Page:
Increasing potato yeild

Hi all...for the past three years I've planted potatos and each year I had lots of plant/greenery but very few spuds. Typically the greenery will be up to 1 meter high and spread out over a 1 metre radius but yeild only one giant spud and a three or four smaller spuds per plant. The soil is great and I add compost and steer manure every spring. I mound up around each plant. The spuds and rest of the veggie garden get a dose of liquid fertilizer every two weeks. I've planted late maturing Burbank Russets. I am in North America, Zone 4. I am considering trimming back the plants (as it encroages other areas of the garden). Any advice you could provide would be appreciated?
Thanks
ps Any good treatments to prevent potato scabs?
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| Hi all...for the past three years I've planted potatos and each year I had | lots of plant/greenery but very few spuds. Typically the greenery will be up | to 1 meter high and spread out over a 1 metre radius but yeild only one | giant spud and a three or four smaller spuds per plant. The soil is great | and I add compost and steer manure every spring. I mound up around each | plant. The spuds and rest of the veggie garden get a dose of liquid | fertilizer every two weeks. I've planted late maturing Burbank Russets. I am | in North America, Zone 4. I am considering trimming back the plants (as it | encroages other areas of the garden). Any advice you could provide would be | appreciated? | | Thanks | | ps Any good treatments to prevent potato scabs? |
Back off the fertilizer bext year.
--
TQ



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On Wed, 18 Aug 2004 18:53:20 GMT in

Plant more potatoes?
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scab is prevented by lowering the pH. Potato yield is increased by high phosphorous. So why not try to add rock phosphate next year, which will do both? and the way the plants have developed, it sounds like your garden (or the way you fertilize) is very N-rich. So just the rock phosphate next year, perhaps a bit of sulphur to further lower the pH, and nothing else, and see how it goes.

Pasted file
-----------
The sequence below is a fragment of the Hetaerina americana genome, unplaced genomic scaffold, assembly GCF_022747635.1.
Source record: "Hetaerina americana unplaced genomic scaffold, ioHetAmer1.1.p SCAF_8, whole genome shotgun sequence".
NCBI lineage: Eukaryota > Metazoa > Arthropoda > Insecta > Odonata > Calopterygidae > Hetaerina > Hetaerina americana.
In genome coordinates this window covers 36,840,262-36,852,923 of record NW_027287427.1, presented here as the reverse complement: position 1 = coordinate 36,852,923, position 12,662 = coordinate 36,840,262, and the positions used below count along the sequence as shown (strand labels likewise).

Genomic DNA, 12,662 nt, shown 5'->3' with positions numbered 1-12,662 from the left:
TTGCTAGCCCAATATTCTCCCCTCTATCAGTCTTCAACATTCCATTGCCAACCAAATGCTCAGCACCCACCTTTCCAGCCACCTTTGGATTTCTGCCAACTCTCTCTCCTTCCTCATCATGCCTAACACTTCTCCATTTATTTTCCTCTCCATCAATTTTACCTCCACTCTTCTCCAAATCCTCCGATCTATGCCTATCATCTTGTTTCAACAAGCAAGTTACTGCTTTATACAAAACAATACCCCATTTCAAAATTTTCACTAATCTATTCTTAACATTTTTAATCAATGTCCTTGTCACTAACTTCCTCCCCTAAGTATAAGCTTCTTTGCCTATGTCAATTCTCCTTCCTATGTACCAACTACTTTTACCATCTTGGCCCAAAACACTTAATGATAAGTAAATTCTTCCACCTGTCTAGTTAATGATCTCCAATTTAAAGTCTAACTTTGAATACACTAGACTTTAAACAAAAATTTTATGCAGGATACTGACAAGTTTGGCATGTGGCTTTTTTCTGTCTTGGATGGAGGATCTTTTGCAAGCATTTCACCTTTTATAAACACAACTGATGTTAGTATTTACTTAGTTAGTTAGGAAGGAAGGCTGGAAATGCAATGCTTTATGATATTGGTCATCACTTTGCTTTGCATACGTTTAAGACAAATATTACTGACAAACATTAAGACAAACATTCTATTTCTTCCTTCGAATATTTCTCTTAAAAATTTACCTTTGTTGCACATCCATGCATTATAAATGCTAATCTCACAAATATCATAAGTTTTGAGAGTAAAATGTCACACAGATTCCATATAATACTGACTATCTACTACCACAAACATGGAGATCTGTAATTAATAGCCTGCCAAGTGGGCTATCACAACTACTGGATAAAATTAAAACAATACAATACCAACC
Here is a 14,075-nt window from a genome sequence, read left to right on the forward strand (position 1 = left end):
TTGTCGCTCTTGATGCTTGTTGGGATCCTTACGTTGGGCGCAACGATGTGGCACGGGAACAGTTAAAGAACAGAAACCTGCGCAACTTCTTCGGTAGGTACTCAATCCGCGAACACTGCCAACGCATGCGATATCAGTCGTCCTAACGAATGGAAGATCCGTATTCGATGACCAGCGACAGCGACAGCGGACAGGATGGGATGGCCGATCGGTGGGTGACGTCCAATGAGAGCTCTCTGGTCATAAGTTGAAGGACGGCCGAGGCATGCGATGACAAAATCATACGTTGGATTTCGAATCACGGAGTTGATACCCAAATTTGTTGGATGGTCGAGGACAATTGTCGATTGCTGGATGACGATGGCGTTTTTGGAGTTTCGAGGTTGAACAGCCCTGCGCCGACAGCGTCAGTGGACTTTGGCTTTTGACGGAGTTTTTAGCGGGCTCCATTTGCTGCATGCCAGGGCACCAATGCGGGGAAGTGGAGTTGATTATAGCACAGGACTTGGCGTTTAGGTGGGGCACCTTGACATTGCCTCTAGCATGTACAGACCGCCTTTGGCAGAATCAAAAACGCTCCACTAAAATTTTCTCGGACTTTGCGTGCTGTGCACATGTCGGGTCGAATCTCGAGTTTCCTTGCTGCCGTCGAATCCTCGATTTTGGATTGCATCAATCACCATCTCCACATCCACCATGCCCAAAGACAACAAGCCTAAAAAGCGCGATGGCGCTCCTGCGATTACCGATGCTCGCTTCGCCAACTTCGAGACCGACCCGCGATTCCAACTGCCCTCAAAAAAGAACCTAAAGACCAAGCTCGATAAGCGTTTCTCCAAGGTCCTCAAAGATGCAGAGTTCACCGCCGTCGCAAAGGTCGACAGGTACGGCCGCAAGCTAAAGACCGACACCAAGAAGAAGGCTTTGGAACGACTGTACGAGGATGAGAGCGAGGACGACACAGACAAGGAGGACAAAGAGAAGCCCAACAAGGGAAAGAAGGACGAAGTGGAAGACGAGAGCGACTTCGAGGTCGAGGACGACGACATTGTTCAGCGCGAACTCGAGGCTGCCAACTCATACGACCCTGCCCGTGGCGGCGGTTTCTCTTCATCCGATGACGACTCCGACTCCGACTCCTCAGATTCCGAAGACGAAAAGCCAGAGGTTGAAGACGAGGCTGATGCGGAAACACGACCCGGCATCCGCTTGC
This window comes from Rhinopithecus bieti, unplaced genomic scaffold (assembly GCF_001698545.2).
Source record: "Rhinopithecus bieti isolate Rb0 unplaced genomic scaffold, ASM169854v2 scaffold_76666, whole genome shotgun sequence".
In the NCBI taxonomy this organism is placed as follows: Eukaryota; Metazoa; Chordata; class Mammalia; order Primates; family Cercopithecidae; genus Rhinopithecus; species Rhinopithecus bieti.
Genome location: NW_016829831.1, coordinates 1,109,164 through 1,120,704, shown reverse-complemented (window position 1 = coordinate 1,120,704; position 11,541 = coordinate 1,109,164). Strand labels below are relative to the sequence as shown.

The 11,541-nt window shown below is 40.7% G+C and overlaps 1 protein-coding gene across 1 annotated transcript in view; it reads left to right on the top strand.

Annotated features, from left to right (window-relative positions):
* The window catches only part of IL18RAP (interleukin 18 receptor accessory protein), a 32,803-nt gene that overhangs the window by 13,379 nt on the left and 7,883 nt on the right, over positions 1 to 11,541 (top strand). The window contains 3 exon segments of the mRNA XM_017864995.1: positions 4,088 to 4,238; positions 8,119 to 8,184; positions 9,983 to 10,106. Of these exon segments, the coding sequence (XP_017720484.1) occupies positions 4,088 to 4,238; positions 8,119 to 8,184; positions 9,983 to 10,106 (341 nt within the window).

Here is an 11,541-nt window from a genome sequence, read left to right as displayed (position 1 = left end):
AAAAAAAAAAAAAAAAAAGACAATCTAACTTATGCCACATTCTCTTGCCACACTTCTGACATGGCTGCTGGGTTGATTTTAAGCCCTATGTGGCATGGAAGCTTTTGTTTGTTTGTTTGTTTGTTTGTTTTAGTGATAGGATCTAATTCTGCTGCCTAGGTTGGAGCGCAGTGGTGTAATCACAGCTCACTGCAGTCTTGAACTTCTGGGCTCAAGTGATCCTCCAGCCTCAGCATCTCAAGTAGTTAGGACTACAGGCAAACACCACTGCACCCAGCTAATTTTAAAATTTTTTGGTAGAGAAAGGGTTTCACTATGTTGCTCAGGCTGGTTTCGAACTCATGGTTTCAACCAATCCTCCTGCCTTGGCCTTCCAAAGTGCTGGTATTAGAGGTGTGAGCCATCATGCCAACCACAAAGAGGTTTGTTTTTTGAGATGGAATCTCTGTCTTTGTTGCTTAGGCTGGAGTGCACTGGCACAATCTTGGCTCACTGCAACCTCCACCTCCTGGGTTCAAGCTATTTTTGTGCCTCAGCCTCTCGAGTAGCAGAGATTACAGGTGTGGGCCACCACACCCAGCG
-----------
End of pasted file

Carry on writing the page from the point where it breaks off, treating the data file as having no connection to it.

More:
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Thanks for the advice...
pc
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in article snipped-for-privacy@posting.google.com, simy1 at snipped-for-privacy@my-deja.com wrote on 8/18/04 7:00 PM:

Is there a quick/easy test to determine the ph level?
cheers pc
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there are kits you can buy. they are not very accurate but they should give you the pH within 0.5. Or you can look at the type of weeds that come up in your garden. If you have dock, sheep sorrel, the clover-looking sorrel (sorry, can't remember its name), nutsedge, dandelion, those are all acid soil indicators, specially the first two.
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I got that kind of potato crop the first coupld of time I tried to grow them. Then I read a book that told me that I had to hill the dirt up from the potato set. I had just planted about 100 feet of potatoes before reading that chapter in the book. The next day I went out and dug them all up and replanted them the right way. I had put them in raised rows, with the cuttings in the top of the mound. That year I enjoyed my first potato crop of more than one per plant.
Dwayne

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I tried it this way, first I bought one of those plastic 22" dia, deep pots. I then put in a little dirt, then a six potato eyes then some dirt to cover, as they grew I added dirt over the plant and repeated that until the pot was full. The next year I dug in and found small spuds growing all along the root from the plant growing above the dirt. I am just playing with this, won't plant spuds next year.
Al

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